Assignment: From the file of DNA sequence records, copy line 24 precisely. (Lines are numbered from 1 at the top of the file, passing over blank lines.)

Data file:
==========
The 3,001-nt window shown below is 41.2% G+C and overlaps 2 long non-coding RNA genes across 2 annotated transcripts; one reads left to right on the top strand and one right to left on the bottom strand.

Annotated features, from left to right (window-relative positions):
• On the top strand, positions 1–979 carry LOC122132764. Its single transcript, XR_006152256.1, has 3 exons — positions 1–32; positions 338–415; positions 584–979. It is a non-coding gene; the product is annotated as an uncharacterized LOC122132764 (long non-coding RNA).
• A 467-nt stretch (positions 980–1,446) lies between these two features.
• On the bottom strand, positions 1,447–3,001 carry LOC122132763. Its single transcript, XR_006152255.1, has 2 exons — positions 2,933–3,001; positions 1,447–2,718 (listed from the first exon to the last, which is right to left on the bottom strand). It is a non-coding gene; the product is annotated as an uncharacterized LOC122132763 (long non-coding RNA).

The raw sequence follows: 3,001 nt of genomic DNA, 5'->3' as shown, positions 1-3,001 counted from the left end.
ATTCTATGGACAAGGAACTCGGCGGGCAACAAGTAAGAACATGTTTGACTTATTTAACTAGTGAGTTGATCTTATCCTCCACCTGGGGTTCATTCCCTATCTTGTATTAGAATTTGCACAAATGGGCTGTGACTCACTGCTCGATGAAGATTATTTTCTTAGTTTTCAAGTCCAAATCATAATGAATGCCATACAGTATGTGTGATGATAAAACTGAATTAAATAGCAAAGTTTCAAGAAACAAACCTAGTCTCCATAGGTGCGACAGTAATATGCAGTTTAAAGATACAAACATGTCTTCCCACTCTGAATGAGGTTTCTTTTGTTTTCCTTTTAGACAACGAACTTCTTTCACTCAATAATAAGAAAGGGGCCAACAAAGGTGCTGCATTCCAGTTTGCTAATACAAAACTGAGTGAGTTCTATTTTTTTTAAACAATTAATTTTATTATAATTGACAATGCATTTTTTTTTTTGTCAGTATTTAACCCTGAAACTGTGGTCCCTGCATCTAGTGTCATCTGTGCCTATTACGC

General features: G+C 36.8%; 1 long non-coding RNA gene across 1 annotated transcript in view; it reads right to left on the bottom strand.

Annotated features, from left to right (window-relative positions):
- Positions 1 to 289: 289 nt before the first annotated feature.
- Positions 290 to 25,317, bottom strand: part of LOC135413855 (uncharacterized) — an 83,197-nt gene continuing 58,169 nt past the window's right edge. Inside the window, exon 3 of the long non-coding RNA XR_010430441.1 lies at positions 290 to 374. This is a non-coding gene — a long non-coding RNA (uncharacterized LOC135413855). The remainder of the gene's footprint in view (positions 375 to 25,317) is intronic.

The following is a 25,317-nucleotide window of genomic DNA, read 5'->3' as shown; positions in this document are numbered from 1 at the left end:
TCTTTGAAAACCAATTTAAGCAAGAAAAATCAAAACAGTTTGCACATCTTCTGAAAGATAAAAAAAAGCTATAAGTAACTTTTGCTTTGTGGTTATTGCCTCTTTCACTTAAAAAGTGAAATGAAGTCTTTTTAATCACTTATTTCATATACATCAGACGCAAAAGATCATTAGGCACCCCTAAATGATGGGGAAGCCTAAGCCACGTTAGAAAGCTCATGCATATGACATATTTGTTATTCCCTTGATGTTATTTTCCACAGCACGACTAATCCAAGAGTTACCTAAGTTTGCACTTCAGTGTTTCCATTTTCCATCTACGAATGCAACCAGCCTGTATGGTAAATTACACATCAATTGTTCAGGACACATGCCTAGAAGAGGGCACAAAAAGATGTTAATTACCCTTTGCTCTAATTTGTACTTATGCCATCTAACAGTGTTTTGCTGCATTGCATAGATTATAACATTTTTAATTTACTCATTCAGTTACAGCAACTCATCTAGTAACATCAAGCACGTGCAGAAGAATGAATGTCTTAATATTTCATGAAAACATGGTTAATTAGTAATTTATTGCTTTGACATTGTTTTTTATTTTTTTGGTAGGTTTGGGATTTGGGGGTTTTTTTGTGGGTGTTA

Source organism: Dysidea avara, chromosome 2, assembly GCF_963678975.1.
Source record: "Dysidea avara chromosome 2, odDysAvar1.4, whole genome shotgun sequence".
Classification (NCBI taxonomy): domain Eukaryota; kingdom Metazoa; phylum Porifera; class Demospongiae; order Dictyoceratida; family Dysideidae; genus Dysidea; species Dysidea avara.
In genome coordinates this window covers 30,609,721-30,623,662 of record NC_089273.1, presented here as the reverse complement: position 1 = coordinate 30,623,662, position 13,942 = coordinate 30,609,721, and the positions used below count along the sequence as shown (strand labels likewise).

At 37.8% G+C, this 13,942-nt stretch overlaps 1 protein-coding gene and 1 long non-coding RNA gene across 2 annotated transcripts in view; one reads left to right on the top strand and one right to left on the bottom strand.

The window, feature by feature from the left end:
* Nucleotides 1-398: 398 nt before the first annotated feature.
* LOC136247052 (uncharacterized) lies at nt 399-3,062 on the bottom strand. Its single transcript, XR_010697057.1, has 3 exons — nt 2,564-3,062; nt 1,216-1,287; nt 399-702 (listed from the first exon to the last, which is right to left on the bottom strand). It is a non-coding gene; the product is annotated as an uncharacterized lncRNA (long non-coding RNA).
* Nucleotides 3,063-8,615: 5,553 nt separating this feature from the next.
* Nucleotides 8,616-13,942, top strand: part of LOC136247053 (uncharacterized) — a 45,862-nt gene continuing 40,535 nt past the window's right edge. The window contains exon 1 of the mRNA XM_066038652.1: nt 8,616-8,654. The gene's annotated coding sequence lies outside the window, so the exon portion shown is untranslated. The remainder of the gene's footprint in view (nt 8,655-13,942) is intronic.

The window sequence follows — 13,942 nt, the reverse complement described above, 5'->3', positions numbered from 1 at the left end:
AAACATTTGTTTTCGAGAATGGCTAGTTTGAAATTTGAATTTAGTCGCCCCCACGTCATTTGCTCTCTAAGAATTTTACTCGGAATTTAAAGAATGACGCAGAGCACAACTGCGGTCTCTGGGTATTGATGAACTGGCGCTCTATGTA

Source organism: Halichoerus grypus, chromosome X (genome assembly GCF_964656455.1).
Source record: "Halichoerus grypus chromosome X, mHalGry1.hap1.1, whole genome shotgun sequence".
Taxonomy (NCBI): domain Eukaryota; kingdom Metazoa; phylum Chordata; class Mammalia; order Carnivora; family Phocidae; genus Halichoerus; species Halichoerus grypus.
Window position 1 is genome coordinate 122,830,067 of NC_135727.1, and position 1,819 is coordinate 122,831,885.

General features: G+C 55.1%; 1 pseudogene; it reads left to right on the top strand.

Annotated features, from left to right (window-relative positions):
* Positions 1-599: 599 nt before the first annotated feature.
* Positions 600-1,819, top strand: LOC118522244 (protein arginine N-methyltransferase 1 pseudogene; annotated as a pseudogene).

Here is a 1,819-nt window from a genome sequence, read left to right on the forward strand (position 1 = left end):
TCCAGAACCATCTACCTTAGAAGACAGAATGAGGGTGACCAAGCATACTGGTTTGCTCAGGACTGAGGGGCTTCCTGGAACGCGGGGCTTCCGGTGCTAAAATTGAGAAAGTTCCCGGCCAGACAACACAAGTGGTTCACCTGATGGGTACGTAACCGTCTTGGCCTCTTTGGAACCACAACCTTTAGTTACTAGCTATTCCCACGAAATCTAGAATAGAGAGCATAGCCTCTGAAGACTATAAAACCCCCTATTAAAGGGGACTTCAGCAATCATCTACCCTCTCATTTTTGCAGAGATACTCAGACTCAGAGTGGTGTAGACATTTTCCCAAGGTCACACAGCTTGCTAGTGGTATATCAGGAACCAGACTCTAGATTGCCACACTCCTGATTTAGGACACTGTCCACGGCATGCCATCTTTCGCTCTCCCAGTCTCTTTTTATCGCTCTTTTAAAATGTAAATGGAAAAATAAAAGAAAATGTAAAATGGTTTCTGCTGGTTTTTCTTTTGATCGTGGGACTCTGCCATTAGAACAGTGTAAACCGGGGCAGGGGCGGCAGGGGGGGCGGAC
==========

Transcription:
The window sequence follows — 13,942 nt, the reverse complement described above, 5'->3', positions numbered from 1 at the left end: